These Zoology students use fish scales to create really cool jewellery. Check it out!


The fish scale earrings made by the students (Pic: Mahaalakshmi A)

If you’re a non-vegetarian, we can bet that the first thing that you think of when you hear the word ‘fish’ is food. Let us stop you right there, before images of delicious fish curry or fried fish flash in your mind and make you (and us!) hungry. Today, we’re going to talk about fish in a completely different context. This is a story about two youngsters from Coimbatore, Nivetha Balakrishnan and Mahaalakshmi A, who used fish scales, a part of the fish that is often discarded when it’s cleaned, and made beautiful jewellery out of them! However, they did not just look at the aesthetics of creating something unique, but also the environmental aspect. “As part of our BSc Zoology course at PSGR Krishnammal College for Women, we were out in the Ukkadam fish market, studying the taxonomy of different types of fishes when we noticed fish scales being thrown away along with the other fish ‘waste’. This got us thinking – why not do something unique using fish scales? The 3Rs of environment conservation are reduce, reuse and recycle. Keeping the ‘reuse’ principle in mind, Nivetha, who was my classmate then, and I started experimenting with scales for our group project,” says Mahaalakshmi, who is currently pursuing MSc Zoology in Vivekanandha College for Women, Tiruchengode.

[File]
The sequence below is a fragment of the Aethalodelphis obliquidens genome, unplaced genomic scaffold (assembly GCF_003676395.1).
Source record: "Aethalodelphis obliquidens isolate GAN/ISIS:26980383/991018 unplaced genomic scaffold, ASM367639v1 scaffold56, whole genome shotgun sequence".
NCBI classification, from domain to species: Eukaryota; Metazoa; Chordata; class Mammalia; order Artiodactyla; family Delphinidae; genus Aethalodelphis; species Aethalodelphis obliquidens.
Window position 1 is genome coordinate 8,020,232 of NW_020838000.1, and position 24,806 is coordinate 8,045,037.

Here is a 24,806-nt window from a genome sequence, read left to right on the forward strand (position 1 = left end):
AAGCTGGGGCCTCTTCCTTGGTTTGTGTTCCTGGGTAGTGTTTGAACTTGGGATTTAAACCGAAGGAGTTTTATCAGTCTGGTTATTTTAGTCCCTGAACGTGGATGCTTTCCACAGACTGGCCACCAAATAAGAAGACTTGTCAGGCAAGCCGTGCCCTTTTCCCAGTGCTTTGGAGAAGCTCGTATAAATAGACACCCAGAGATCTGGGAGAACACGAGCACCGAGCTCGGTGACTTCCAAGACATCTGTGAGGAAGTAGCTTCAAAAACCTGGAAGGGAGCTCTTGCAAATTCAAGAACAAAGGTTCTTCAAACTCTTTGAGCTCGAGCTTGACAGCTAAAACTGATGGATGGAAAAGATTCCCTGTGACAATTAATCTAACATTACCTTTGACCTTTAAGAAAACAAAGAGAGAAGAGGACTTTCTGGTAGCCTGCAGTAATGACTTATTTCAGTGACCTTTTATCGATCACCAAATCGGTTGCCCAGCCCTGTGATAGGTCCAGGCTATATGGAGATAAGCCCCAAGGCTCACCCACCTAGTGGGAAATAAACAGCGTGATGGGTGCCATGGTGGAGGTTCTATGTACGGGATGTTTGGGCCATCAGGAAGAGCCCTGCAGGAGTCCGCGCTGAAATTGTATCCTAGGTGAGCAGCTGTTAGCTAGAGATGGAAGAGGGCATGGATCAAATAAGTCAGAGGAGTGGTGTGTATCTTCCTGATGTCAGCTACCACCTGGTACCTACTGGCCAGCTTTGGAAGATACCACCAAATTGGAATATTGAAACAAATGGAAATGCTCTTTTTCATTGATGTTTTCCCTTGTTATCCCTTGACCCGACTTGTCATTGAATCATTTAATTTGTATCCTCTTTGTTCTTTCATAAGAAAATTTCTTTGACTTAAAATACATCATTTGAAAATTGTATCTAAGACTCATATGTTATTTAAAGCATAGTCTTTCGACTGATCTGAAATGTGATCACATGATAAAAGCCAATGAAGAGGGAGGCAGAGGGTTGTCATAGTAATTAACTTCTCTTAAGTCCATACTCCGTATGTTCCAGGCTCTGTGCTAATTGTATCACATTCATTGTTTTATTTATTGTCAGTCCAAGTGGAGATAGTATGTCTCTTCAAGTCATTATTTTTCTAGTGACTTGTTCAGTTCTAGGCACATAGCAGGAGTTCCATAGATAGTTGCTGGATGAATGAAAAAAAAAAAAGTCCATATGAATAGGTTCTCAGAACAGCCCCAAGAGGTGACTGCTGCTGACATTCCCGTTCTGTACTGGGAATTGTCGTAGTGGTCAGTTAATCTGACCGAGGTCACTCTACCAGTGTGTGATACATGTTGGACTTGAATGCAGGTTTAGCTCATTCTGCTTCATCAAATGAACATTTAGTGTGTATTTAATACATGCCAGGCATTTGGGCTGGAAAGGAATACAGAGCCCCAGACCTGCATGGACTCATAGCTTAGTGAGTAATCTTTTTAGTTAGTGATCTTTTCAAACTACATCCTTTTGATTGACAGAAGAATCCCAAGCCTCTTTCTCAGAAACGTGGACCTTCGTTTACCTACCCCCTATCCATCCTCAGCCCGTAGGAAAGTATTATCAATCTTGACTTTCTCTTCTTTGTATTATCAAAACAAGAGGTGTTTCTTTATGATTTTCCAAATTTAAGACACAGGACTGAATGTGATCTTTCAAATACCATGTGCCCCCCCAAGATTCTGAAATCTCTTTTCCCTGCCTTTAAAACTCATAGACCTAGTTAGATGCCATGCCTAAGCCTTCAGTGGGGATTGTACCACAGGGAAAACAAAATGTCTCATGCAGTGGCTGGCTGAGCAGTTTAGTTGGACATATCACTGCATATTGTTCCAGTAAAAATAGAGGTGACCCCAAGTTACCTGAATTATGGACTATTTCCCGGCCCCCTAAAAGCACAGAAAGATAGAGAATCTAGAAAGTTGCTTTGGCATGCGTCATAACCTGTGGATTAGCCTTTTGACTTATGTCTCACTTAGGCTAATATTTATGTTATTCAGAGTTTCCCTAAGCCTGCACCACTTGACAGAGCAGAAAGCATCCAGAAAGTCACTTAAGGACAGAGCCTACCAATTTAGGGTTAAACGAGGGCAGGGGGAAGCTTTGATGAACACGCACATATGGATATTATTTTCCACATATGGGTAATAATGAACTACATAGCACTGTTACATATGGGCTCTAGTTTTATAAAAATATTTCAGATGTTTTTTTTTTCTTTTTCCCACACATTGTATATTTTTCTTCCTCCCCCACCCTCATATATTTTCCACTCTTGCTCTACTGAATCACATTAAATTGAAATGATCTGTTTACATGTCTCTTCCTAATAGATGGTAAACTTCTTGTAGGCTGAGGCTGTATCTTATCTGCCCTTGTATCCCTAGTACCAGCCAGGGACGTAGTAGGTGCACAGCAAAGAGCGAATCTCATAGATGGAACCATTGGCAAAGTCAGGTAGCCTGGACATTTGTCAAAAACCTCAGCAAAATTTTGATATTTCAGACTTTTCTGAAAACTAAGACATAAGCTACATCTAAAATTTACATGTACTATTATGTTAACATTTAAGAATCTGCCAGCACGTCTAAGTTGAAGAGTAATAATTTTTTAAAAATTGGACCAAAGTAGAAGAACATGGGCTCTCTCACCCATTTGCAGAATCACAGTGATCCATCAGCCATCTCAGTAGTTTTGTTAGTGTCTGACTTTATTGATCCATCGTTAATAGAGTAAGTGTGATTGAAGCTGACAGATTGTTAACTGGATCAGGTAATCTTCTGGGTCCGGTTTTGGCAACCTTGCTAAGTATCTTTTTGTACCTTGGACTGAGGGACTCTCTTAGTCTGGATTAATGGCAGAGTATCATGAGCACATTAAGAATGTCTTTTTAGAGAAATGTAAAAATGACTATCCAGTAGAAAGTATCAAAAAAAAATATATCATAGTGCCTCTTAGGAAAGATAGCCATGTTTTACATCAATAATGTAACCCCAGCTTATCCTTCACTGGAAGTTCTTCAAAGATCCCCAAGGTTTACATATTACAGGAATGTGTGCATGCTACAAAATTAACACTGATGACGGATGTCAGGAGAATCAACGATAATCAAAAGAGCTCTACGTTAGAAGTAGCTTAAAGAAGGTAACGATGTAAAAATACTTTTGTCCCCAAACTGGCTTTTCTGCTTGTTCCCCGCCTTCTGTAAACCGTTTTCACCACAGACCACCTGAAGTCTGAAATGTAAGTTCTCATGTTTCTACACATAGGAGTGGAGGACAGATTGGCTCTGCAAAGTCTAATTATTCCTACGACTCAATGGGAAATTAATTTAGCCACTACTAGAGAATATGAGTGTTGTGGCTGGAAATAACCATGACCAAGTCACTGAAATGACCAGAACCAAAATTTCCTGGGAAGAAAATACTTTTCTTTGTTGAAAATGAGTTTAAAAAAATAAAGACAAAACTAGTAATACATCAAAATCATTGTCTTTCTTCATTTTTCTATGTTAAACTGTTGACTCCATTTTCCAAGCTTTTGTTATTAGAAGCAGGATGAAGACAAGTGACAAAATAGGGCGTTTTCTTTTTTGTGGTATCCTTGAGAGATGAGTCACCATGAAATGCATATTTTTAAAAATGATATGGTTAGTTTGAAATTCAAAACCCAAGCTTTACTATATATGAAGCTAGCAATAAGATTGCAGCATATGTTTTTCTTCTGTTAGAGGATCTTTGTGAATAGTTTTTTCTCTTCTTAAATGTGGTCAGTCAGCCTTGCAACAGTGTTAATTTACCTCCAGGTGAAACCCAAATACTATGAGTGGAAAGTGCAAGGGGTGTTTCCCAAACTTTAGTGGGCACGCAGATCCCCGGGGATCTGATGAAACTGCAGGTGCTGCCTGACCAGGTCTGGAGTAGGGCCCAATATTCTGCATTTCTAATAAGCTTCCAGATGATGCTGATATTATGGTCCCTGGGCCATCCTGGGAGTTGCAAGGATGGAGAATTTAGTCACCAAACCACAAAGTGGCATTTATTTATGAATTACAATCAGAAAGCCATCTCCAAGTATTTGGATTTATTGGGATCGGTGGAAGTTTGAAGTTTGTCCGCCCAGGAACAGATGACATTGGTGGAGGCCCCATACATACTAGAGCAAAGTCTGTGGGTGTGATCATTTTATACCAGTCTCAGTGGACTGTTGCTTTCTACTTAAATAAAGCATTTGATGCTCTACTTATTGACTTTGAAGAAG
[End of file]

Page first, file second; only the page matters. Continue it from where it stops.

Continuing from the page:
But why did they choose fish scales specifically? “We wanted to do something related to fish as it was the theme of the project. We were particular that we wanted to make some feature of the fish stand out,” Mahaalakshmi says, while Nivetha explains the whole process, “We used the scales of the Catla and Rohu fish as we believed they would look very attractive, owing to their large size. Since it is a student project, we used laboratory dyes to add colour to the scales. We did not know whether the dyes would work or the colour would stay for long as we had zero knowledge of the properties of fish scales, but fortunately for us, they did. The lab did not have a wide variety of colours, but we used whatever we had access to, like methyl orange, safranin, potassium iodide and others. The key was mixing colours until we achieved the desired effect. And our little experiment worked!”

However, their ‘little experiment’ came with its own set of challenges. “The most difficult thing was dealing with the fishy smell. In fact, we had given up many times, especially when we had to wash the scales out, but thankfully, we bounced back soon,” recalls Mahaalakshmi. “Once we remove the skin attached to the scales and wash it properly with soap and water, the stinky smell gradually fades away,” Nivetha points out. While the idea of creating something using fish scales was Mahaalakshmi’s, Nivetha was the one who gave shape to it and crafted different jewellery pieces like earrings, necklaces, bracelets and even paperweights using her ‘four-step’ method. “Looking at the final product, many of our friends mistook the scales for dried rose petals. They could not believe it when we said that they were treated fish scales,” laughs Nivetha.